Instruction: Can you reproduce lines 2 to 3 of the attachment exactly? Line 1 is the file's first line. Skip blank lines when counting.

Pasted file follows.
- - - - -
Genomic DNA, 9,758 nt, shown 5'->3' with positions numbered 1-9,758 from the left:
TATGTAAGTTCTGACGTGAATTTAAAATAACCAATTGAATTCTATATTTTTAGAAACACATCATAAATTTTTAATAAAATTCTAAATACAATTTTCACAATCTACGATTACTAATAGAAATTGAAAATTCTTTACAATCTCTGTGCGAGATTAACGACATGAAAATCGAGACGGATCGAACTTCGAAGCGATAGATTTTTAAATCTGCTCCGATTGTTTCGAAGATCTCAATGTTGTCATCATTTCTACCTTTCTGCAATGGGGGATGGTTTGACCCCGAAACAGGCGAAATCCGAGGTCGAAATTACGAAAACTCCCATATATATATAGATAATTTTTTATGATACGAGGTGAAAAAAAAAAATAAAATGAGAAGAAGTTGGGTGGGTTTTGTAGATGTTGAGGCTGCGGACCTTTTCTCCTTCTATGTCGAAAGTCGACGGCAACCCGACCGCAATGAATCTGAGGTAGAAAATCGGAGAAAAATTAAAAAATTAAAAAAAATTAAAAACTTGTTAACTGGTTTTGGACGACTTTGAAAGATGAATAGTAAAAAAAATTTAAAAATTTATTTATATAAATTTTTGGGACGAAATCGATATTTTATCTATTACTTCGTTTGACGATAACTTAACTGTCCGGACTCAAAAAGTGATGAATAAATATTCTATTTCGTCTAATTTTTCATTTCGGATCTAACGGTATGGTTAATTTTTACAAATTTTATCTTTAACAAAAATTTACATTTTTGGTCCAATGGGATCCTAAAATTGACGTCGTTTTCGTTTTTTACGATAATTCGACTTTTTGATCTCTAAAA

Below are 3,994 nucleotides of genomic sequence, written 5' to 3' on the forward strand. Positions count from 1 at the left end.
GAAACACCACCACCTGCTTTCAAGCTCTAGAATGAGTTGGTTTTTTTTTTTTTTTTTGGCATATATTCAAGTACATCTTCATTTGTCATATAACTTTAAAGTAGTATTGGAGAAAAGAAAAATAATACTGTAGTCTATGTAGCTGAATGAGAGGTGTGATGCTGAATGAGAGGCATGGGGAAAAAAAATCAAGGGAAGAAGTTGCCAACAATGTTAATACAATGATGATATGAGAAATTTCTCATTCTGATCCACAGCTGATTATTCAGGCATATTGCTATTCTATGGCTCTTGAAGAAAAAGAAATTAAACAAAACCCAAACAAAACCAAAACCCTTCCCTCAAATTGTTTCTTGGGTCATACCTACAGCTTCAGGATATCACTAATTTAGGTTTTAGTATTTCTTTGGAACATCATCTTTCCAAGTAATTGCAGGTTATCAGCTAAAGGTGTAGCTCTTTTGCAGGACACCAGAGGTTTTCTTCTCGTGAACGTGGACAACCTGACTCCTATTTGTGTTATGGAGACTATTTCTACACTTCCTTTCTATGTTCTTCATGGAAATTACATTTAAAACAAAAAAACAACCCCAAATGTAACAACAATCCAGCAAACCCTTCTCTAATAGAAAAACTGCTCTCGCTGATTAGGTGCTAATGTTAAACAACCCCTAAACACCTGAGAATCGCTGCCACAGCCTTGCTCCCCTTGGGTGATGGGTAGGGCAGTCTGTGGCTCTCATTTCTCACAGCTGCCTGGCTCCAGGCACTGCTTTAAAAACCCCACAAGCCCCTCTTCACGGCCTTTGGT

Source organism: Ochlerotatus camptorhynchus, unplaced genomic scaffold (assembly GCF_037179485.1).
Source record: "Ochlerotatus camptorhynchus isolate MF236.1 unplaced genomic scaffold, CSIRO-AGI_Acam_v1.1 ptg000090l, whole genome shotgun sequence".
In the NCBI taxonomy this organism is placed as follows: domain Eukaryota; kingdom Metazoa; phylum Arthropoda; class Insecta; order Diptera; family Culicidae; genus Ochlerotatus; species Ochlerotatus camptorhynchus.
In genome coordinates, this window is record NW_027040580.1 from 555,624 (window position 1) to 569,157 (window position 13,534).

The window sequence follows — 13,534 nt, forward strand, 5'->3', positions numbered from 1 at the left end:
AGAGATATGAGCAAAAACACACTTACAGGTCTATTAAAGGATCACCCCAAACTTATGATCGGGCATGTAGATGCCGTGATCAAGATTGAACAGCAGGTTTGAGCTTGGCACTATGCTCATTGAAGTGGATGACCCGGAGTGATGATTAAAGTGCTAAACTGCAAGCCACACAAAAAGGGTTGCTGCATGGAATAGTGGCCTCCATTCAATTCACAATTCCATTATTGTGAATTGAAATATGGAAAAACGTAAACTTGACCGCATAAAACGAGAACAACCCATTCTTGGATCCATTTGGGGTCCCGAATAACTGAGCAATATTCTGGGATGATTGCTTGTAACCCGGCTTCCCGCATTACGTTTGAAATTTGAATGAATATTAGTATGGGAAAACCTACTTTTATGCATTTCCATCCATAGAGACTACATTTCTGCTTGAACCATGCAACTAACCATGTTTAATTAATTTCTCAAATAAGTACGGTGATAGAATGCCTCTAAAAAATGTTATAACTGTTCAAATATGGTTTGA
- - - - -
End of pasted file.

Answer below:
TATGTAAGTTCTGACGTGAATTTAAAATAACCAATTGAATTCTATATTTTTAGAAACACATCATAAATTTTTAATAAAATTCTAAATACAATTTTCACAATCTACGATTACTAATAGAAATTGAAAATTCTTTACAATCTCTGTGCGAGATTAACGACATGAAAATCGAGACGGATCGAACTTCGAAGCGATAGATTTTTAAATCTGCTCCGATTGTTTCGAAGATCTCAATGTTGTCATCATTTCTACCTTTCTGCAATGGGGGATGGTTTGACCCCGAAACAGGCGAAATCCGAGGTCGAAATTACGAAAACTCCCATATATATATAGATAATTTTTTATGATACGAGGTGAAAAAAAAAAATAAAATGAGAAGAAGTTGGGTGGGTTTTGTAGATGTTGAGGCTGCGGACCTTTTCTCCTTCTATGTCGAAAGTCGACGGCAACCCGACCGCAATGAATCTGAGGTAGAAAATCGGAGAAAAATTAAAAAATTAAAAAAAATTAAAAACTTGTTAACTGGTTTTGGACGACTTTGAAAGATGAATAGTAAAAAAAATTTAAAAATTTATTTATATAAATTTTTGGGACGAAATCGATATTTTATCTATTACTTCGTTTGACGATAACTTAACTGTCCGGACTCAAAAAGTGATGAATAAATATTCTATTTCGTCTAATTTTTCATTTCGGATCTAACGGTATGGTTAATTTTTACAAATTTTATCTTTAACAAAAATTTACATTTTTGGTCCAATGGGATCCTAAAATTGACGTCGTTTTCGTTTTTTACGATAATTCGACTTTTTGATCTCTAAAA

Below are 3,994 nucleotides of genomic sequence, written 5' to 3' on the forward strand. Positions count from 1 at the left end.